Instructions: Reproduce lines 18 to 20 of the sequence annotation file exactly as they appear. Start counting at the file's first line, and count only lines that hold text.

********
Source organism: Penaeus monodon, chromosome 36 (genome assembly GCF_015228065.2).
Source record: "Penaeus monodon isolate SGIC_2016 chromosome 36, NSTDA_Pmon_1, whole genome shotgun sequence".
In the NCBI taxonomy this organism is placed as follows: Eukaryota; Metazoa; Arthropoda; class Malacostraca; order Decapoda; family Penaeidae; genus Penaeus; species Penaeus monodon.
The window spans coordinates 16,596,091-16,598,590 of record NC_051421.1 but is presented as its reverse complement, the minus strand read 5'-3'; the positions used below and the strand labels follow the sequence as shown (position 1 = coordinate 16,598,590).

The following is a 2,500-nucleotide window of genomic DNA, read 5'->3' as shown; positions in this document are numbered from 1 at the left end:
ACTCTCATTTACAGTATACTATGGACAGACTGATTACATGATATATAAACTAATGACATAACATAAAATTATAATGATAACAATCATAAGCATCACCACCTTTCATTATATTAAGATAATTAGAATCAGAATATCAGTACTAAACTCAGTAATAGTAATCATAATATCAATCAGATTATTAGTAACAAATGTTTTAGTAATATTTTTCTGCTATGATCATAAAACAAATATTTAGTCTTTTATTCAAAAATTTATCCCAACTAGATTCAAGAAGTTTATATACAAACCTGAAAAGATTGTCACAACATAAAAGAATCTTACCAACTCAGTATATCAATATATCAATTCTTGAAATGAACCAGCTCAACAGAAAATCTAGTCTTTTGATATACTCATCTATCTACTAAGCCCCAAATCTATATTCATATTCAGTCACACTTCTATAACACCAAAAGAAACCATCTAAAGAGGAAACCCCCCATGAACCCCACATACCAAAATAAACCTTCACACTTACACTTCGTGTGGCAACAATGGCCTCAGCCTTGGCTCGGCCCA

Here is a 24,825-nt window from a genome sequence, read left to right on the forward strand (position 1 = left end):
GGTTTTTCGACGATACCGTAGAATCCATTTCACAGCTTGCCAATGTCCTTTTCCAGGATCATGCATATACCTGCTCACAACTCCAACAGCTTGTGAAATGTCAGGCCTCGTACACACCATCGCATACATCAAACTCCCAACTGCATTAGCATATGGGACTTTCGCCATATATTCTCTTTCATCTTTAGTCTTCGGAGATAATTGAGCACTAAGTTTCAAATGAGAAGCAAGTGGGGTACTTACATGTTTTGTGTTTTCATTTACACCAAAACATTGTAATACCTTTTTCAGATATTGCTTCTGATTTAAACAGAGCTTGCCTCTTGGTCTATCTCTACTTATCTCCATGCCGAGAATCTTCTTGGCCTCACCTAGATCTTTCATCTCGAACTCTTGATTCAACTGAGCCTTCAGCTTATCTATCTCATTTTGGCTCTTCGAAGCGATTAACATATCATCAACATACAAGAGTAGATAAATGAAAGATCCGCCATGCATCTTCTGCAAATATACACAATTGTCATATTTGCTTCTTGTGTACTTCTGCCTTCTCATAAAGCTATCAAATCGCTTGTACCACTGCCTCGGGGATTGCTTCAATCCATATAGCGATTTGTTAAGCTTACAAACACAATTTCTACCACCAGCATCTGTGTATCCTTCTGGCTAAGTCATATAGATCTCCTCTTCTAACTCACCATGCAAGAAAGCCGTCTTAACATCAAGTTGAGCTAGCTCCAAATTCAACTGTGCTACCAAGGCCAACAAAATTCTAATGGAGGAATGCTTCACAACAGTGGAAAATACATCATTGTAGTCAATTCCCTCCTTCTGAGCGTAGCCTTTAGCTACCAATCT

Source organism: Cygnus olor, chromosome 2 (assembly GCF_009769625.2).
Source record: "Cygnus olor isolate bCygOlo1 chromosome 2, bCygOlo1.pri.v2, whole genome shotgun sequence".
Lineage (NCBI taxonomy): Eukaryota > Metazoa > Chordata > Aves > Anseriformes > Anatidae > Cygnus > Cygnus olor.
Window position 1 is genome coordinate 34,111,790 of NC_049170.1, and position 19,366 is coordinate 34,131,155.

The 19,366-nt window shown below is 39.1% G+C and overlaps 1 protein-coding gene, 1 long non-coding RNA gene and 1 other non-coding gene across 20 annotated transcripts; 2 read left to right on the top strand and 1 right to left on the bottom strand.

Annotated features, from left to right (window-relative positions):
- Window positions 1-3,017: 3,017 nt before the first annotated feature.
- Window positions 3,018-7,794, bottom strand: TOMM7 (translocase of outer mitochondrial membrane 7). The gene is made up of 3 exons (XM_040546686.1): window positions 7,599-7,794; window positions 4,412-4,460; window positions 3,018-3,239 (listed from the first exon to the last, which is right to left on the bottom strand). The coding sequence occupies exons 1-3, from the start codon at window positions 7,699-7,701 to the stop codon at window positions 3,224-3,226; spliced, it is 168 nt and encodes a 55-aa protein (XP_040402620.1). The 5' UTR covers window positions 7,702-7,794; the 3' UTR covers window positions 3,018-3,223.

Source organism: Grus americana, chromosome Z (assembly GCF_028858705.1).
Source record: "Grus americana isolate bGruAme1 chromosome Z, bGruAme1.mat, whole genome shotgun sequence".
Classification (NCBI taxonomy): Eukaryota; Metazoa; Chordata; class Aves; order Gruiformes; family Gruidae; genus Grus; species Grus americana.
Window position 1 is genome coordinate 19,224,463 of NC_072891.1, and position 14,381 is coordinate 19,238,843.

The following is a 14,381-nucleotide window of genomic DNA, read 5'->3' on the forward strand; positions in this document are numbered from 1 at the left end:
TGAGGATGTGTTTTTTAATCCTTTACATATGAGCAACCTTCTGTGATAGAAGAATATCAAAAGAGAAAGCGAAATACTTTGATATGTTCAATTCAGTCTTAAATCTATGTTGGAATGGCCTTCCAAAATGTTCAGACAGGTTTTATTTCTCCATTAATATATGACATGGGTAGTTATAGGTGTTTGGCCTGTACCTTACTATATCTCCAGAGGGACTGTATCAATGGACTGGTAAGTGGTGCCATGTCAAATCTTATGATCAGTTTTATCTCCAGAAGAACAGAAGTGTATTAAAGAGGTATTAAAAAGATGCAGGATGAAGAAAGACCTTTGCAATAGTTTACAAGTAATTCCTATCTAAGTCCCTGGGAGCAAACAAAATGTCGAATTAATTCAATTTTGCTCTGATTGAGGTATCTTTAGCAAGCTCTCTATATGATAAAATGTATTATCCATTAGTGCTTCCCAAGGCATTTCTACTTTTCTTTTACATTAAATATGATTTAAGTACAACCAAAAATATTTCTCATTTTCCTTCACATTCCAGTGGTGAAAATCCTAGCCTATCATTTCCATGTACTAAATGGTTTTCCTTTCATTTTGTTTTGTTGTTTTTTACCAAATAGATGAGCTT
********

Source record: "Grus americana isolate bGruAme1 chromosome Z, bGruAme1.mat, whole genome shotgun sequence".
Classification (NCBI taxonomy): Eukaryota; Metazoa; Chordata; class Aves; order Gruiformes; family Gruidae; genus Grus; species Grus americana.
Window position 1 is genome coordinate 19,224,463 of NC_072891.1, and position 14,381 is coordinate 19,238,843.